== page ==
Fast manipulation of multidimensional arrays in Matlab
Kevin P. Murphy
[email protected]
11 September 2002
1
Introduction
Probabilistic inference in graphical models with discrete random variables requires performing various oper
ations on multidimensional arrays (discrete potentials). This is true whether we use an exact algorithm like
junction tree [CDLS99, HD96] or an approximate algorithm like loopy belief propagation [AM00, KFL01].
These operations consist of elementwise multiplication/division of two arrays of potentially different sizes,
and summation (marginalization) over a subset of the dimensions. This report discusses efficient ways to
implement these operations in Matlab, with an emphasis on the implementation used in the Bayes Net
Toolbox (BNT).
2
Running example
We will introduce an example to illustrate the problems we want to solve.
Consider two arrays (tables),
Tbig and Tsmall, where Tbig represents a function over the variables
X
1
, X
2
, X
3
, X
4
and Tsmall represents
a function over
X
1
, X
3
. We will say Tbig’s domain is (1
,
2
,
3
,
4), Tsmall’s domain is (1
,
3), and the difference
in their domains is (2
,
4).
Let the size of variable
X
i
(i.e., the number of possible values it can have) be
denoted by
S
i
. Here is a straighforward implementation of elementwise multiplication:
for i1=1:S1
for i2=1:S2
for i3=1:S3
for i4=1:S4
Tbig[i1,i2,i3,i4] = Tbig[i1,i2,i3,i4] * Tsmall[i1,i3];
end
end
end
end
Similarly, here is a straightforward implementation of marginalizing the big array onto the small domain:
for i1=1:S1
for i3=1:S3
sum = 0;
for i2=1:S2
for i4=1:S4
sum = sum + Tbig[i1,i2,i3,i4];
end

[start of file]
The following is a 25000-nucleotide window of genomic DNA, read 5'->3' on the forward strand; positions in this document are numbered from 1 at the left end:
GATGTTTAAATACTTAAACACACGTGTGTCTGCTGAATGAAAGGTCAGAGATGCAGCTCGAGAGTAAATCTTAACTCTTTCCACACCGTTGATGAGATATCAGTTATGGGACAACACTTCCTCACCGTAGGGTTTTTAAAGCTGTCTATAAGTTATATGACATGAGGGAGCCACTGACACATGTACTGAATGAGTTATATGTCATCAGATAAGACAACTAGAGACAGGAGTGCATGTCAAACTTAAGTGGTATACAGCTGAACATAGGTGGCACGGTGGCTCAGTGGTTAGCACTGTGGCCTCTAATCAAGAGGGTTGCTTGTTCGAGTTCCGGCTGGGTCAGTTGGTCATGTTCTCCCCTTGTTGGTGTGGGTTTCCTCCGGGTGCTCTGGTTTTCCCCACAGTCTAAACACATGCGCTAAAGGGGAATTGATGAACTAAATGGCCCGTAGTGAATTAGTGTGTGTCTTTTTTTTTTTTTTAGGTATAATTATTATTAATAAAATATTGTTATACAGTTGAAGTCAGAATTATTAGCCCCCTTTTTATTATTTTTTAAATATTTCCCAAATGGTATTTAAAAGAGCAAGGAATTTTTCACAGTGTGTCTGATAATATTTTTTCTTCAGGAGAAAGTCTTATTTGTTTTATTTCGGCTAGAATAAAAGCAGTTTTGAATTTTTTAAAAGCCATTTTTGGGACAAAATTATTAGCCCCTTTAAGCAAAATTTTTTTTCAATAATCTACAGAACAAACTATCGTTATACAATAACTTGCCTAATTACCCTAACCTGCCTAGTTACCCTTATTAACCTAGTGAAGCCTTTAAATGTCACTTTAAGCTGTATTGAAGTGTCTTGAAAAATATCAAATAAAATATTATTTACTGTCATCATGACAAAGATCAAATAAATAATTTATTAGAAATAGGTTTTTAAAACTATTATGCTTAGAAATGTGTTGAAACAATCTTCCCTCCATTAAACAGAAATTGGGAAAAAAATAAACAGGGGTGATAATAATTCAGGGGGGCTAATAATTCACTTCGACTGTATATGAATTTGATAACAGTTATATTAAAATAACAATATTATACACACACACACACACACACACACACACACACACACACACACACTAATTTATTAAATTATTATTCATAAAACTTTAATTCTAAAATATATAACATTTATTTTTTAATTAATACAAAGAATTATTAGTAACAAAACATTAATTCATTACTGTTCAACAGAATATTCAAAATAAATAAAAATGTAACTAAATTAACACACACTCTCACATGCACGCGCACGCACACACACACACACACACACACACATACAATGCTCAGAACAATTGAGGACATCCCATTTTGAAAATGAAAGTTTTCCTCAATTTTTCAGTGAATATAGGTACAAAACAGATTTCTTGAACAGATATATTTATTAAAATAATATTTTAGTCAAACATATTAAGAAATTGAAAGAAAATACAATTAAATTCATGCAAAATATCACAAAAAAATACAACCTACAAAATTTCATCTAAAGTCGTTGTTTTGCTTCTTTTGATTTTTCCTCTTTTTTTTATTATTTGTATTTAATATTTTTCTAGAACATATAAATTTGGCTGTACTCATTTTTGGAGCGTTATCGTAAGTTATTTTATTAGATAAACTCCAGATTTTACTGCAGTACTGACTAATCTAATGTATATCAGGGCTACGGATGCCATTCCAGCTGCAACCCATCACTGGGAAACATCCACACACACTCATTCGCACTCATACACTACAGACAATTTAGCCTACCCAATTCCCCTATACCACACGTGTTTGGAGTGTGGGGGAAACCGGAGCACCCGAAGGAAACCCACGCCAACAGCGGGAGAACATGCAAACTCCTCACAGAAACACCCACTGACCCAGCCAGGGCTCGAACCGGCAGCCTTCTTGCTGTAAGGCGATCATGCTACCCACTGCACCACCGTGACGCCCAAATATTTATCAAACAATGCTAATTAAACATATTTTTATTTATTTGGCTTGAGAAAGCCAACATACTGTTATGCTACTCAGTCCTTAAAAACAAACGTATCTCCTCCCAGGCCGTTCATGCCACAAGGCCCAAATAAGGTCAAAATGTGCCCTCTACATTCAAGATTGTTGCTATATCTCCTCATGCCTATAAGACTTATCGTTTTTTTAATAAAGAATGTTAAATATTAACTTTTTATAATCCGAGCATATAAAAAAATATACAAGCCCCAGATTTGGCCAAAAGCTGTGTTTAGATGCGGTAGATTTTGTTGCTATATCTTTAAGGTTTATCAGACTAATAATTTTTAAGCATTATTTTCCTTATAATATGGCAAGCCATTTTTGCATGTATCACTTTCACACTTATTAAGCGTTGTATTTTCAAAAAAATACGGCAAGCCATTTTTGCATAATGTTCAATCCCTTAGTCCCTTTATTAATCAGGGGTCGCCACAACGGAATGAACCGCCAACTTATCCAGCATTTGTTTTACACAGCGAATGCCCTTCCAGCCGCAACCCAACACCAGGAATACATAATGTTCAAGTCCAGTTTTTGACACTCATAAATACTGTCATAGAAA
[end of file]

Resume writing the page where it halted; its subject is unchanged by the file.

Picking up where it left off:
end
Tsmall[i1,i3] = sum;
end
end
1
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Of course, these are not general solutions, because we have hardcoded the fact that Tbig is 4dimensional,
Tsmall is 2dimensional, and that we are marginalizing over dimensions 2 and 4. The general solution requires
mapping vectors of indices (or subscripts) to 1 dimensional indices (offsets into a 1D array), and vice versa.
We discuss these auxiliary functions next, before discussing a variety of different solutions based on these
functions.
3
Auxiliary functions
3.1
Converting from multidimensional indices to 1D indices
If a
d
dimensional array is stored in memory such that the leftmost indices toggle fastest (as in Matlab and
Fortran — C follows the opposite convention, toggling the rightmost indices fastest), then we can compute
the 1D index from a vector of indices, subs, as follows:
ndx = 1 + (i11) + (i21)*S1 + (i31)*S1*S2 + ... + (id1)*S1*S2*...*S(d1)
where the vector of indices is
subs
= (
i
1
, . . . , i
d
), and the size of the dimensions are
sz
= (
S
1
, . . . , S
d
).
(We only need to add and subtract 1 if we use 1based indexing, as in Matlab; in C, we would omit this
step.)
This can be written more concisely as
ndx = 1 + sum((subs1) .* [1 cumprod(sz(1:end1))])
If we pass the subscripts separately, we can use the builtin Matlab function
ndx = sub2ind(sz, i1, i2, ...)
BNT offers a similar function, except the subscripts are passed as a vector:
ndx = subv2ind(sz, subs)
The BNT function is vectorized, i.e., if each row of subs contains a set of subscripts. then ndx will be a
vector of 1D indices. This can be computed by simple matrix multiplication. For example, if
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 Winter '08
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 matlab, Multiplication, Indices, tsmall, Tbig

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